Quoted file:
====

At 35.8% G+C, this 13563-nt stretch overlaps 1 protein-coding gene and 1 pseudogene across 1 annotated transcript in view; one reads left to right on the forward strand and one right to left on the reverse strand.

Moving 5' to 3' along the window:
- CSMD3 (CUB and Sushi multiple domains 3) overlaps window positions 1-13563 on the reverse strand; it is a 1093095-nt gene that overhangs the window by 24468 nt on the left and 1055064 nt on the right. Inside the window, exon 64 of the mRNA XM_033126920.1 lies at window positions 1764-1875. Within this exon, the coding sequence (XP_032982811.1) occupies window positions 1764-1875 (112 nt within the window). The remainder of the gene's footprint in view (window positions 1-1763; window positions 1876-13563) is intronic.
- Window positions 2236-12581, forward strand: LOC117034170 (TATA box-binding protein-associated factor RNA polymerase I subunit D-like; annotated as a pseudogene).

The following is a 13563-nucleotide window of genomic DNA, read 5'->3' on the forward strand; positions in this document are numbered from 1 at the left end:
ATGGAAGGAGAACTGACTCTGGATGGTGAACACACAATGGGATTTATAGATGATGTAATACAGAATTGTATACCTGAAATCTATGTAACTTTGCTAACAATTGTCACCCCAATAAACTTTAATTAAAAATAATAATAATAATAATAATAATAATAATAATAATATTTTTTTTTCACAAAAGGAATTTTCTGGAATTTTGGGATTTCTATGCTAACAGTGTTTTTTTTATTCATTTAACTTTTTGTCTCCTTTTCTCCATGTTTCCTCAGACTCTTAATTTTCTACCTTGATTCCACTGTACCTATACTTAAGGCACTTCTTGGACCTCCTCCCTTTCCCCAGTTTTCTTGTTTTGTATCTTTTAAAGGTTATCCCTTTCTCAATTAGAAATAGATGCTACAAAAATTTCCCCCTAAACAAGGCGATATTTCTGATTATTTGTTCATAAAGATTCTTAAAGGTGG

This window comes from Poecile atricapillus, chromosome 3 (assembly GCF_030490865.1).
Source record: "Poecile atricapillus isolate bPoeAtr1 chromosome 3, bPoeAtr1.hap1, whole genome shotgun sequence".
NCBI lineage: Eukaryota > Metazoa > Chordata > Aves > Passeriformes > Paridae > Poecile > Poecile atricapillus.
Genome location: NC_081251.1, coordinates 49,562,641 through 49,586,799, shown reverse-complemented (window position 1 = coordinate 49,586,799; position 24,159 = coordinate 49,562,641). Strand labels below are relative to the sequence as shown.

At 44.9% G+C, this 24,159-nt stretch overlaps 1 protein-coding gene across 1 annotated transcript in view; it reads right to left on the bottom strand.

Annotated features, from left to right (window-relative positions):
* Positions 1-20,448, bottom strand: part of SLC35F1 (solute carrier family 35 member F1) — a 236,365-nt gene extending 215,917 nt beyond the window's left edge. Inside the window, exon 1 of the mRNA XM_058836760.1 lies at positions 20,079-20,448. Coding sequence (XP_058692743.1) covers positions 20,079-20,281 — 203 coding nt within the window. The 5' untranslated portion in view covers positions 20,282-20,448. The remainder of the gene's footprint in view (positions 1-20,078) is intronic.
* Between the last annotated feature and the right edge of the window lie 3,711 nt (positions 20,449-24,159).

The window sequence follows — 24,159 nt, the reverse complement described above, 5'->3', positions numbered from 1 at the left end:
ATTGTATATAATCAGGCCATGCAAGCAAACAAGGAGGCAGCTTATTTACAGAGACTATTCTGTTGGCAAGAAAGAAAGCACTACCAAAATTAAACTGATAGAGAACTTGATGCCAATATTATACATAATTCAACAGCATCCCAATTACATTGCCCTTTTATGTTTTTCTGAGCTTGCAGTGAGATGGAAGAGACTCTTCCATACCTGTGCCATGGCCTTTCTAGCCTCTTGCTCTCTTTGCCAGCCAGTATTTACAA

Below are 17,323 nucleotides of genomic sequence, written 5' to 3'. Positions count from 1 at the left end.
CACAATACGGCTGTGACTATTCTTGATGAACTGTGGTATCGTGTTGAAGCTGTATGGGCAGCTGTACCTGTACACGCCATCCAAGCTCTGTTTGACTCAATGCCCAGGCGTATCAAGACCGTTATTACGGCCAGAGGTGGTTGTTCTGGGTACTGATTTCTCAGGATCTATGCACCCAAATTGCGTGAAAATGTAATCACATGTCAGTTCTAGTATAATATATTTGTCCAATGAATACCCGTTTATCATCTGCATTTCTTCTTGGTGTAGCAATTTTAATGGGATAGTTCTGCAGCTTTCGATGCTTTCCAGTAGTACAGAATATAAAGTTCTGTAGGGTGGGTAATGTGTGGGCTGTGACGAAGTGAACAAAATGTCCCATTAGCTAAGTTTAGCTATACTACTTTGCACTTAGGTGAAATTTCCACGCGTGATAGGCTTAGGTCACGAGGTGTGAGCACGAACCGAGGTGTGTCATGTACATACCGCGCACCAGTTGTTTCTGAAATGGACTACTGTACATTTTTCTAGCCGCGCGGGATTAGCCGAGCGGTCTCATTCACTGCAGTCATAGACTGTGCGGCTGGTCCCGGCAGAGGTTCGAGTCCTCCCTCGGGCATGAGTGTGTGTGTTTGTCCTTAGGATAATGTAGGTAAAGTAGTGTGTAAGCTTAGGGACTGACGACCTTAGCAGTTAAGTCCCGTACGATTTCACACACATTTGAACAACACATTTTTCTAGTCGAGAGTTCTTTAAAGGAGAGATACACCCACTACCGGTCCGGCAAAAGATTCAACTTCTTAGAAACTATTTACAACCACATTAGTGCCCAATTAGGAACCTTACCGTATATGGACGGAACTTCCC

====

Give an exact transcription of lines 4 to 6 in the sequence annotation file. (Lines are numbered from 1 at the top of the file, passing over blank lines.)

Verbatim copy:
- Window positions 2236-12581, forward strand: LOC117034170 (TATA box-binding protein-associated factor RNA polymerase I subunit D-like; annotated as a pseudogene).

The following is a 13563-nucleotide window of genomic DNA, read 5'->3' on the forward strand; positions in this document are numbered from 1 at the left end:
ATGGAAGGAGAACTGACTCTGGATGGTGAACACACAATGGGATTTATAGATGATGTAATACAGAATTGTATACCTGAAATCTATGTAACTTTGCTAACAATTGTCACCCCAATAAACTTTAATTAAAAATAATAATAATAATAATAATAATAATAATAATAATATTTTTTTTTCACAAAAGGAATTTTCTGGAATTTTGGGATTTCTATGCTAACAGTGTTTTTTTTATTCATTTAACTTTTTGTCTCCTTTTCTCCATGTTTCCTCAGACTCTTAATTTTCTACCTTGATTCCACTGTACCTATACTTAAGGCACTTCTTGGACCTCCTCCCTTTCCCCAGTTTTCTTGTTTTGTATCTTTTAAAGGTTATCCCTTTCTCAATTAGAAATAGATGCTACAAAAATTTCCCCCTAAACAAGGCGATATTTCTGATTATTTGTTCATAAAGATTCTTAAAGGTGG